Serving Clients Throughout Wisconsin & Illinois 

Can I Disinherit a Family Member?

This is never a decision to be made lightly, but we do live in a world where families aren’t always as perfect as their holiday cards. Some blended families never really blend, opioid addictions create huge challenges for families and some individuals are a family in name only. In that case, says Next Avenue in the article “How to Disinherit a Family Member,” you may choose to disinherit someone.

The first step is to work with our experienced estate planning attorneys, who are well versed in how family dynamics can affect your estate plan. This is a complicated process, and if you don’t do it right, it’s entirely possible the person you want to disinherit can appeal your action in court after you’ve died—and win.

A living trust may work better than passing all your assets through a will when you want to disinherit someone. A will is easier to challenge. He or she may say you were being influenced by someone else when you had your will written, and, therefore, the disinheritance does not reflect your real wishes.  They could also claim that you signed the will without understanding what you were signing and that you were not mentally competent and could not make legal decisions at that time. This is a charge of fraud.

After you die, your will becomes a public document, and anyone can find out who you decided to disinherit. They may be angry or embarrassed and feel the need to set the record straight, challenging your will to prove their worth.

A living trust, when prepared correctly, remains a totally private document. In Wisconsin, the validity of a living trust can be challenged only under certain circumstances.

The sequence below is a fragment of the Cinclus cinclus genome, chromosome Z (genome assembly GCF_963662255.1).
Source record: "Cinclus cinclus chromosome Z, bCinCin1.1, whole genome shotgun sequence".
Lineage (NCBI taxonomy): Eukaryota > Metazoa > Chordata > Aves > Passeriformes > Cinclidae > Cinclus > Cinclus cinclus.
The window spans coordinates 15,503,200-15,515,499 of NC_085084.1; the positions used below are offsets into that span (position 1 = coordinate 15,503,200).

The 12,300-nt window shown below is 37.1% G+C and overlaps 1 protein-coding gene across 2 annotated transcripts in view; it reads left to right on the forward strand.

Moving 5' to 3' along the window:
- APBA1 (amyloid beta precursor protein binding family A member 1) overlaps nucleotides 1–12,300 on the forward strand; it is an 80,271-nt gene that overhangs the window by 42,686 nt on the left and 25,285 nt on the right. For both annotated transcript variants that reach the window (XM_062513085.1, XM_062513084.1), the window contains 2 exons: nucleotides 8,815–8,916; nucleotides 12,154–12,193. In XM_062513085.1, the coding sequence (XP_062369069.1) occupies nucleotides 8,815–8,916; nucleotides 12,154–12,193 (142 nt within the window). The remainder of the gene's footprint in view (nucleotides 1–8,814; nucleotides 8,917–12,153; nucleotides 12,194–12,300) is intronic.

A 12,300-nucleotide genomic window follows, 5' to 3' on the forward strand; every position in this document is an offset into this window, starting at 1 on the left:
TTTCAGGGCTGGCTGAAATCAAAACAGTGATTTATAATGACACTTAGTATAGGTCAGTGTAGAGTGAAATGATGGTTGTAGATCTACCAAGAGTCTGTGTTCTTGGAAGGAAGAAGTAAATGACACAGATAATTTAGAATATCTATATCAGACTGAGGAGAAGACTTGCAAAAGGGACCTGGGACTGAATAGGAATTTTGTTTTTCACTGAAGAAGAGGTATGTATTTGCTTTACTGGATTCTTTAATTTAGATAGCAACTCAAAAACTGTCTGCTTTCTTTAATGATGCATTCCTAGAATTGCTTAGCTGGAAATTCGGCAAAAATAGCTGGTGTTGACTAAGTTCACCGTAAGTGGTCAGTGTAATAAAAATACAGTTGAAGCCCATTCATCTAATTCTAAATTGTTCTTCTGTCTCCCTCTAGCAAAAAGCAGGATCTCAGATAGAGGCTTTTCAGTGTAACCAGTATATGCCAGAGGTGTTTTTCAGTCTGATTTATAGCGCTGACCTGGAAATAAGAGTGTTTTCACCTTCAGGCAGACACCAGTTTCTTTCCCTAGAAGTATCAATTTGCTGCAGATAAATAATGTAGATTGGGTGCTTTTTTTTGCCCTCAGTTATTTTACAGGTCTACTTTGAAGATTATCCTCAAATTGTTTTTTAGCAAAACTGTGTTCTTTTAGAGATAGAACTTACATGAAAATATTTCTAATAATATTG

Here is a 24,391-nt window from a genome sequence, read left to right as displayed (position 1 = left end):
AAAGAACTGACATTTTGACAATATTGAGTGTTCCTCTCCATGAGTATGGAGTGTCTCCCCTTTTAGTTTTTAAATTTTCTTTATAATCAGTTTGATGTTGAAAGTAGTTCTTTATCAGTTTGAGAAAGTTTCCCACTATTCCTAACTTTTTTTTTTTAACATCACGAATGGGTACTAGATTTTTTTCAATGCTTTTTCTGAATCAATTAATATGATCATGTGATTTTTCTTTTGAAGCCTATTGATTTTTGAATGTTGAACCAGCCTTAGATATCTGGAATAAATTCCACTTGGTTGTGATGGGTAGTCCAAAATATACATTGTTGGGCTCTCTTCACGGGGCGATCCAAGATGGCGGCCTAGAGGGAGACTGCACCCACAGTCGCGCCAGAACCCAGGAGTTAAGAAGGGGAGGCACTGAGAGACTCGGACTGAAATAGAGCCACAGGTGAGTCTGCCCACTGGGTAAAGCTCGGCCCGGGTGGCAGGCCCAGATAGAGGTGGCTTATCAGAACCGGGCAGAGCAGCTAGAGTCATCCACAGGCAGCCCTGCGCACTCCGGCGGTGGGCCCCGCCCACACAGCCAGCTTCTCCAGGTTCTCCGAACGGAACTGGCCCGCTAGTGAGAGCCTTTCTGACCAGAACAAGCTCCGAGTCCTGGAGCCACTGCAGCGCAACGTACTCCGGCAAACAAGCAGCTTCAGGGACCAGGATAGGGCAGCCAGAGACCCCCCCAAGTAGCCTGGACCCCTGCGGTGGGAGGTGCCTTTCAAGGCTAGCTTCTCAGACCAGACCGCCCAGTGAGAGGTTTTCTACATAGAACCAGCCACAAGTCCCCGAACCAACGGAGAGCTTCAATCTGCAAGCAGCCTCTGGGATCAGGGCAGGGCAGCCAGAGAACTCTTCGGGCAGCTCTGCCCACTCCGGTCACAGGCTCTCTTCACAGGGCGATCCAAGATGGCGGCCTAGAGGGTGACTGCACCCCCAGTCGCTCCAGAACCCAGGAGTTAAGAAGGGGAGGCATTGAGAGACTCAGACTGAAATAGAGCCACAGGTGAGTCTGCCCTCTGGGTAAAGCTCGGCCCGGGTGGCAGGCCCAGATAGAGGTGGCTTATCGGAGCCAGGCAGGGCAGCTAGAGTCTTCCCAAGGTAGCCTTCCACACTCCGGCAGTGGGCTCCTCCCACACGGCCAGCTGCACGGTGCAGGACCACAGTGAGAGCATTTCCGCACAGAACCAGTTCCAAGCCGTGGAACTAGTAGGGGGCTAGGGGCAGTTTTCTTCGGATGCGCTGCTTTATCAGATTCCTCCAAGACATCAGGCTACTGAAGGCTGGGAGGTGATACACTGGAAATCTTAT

There can always be charges of fraud, as a result of your being mentally incompetent to sign the trust. However, most people who create living trusts do so several years before their death. Wills are often written or revised shortly before death. Therefore, the person who created the trust has likely opened accounts in the name of the trust, used the accounts, paid bills, etc. That activity makes it hard to prove incompetence.

What if you want to leave someone only a partial inheritance? Your best bet is to ensure that your estate includes a strong “No Contest” provision, technically termed “In Terrorem.” It’s a little harsh, but the general idea is that whoever challenges the will, gets nothing. Courts don’t always like it, but heirs may think twice about challenging your will.

Remember that many of your assets are in accounts with beneficiary designations: IRAs, SEPs, investment accounts, life insurance policies, etc. Review the names on your accounts to make sure the person you want to disinherit does not appear on those accounts. You can also use Payable on Death (POD) or Transfer on Death (TOD) on accounts to keep that “disinherited” person from knowing about assets moved to other heirs outside of your will.